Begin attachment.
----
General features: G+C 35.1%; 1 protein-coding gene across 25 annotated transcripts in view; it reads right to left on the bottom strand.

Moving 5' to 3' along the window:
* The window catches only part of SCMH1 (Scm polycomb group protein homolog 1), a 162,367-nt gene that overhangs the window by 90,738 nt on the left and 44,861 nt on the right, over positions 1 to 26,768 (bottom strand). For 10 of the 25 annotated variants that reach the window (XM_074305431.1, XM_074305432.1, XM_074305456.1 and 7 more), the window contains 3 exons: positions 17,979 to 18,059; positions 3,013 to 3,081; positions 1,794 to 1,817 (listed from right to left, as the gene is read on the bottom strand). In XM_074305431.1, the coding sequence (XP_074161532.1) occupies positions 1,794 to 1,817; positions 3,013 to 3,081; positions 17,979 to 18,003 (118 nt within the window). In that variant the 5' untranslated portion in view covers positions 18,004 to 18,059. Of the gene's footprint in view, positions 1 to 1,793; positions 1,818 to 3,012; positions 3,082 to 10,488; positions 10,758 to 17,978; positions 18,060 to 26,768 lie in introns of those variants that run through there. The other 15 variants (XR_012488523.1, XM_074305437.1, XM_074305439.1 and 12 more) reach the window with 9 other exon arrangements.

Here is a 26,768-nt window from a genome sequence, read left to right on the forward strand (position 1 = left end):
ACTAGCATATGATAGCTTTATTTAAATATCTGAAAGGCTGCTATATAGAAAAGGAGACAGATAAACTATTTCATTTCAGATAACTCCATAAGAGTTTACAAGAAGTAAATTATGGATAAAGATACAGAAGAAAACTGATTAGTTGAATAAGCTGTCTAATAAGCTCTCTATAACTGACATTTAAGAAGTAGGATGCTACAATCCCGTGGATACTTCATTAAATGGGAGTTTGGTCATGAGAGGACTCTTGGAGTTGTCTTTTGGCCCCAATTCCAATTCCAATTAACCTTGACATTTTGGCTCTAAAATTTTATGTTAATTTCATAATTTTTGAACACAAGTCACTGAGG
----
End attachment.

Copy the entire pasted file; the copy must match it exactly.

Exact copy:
General features: G+C 35.1%; 1 protein-coding gene across 25 annotated transcripts in view; it reads right to left on the bottom strand.

Moving 5' to 3' along the window:
* The window catches only part of SCMH1 (Scm polycomb group protein homolog 1), a 162,367-nt gene that overhangs the window by 90,738 nt on the left and 44,861 nt on the right, over positions 1 to 26,768 (bottom strand). For 10 of the 25 annotated variants that reach the window (XM_074305431.1, XM_074305432.1, XM_074305456.1 and 7 more), the window contains 3 exons: positions 17,979 to 18,059; positions 3,013 to 3,081; positions 1,794 to 1,817 (listed from right to left, as the gene is read on the bottom strand). In XM_074305431.1, the coding sequence (XP_074161532.1) occupies positions 1,794 to 1,817; positions 3,013 to 3,081; positions 17,979 to 18,003 (118 nt within the window). In that variant the 5' untranslated portion in view covers positions 18,004 to 18,059. Of the gene's footprint in view, positions 1 to 1,793; positions 1,818 to 3,012; positions 3,082 to 10,488; positions 10,758 to 17,978; positions 18,060 to 26,768 lie in introns of those variants that run through there. The other 15 variants (XR_012488523.1, XM_074305437.1, XM_074305439.1 and 12 more) reach the window with 9 other exon arrangements.

Here is a 26,768-nt window from a genome sequence, read left to right on the forward strand (position 1 = left end):
ACTAGCATATGATAGCTTTATTTAAATATCTGAAAGGCTGCTATATAGAAAAGGAGACAGATAAACTATTTCATTTCAGATAACTCCATAAGAGTTTACAAGAAGTAAATTATGGATAAAGATACAGAAGAAAACTGATTAGTTGAATAAGCTGTCTAATAAGCTCTCTATAACTGACATTTAAGAAGTAGGATGCTACAATCCCGTGGATACTTCATTAAATGGGAGTTTGGTCATGAGAGGACTCTTGGAGTTGTCTTTTGGCCCCAATTCCAATTCCAATTAACCTTGACATTTTGGCTCTAAAATTTTATGTTAATTTCATAATTTTTGAACACAAGTCACTGAGG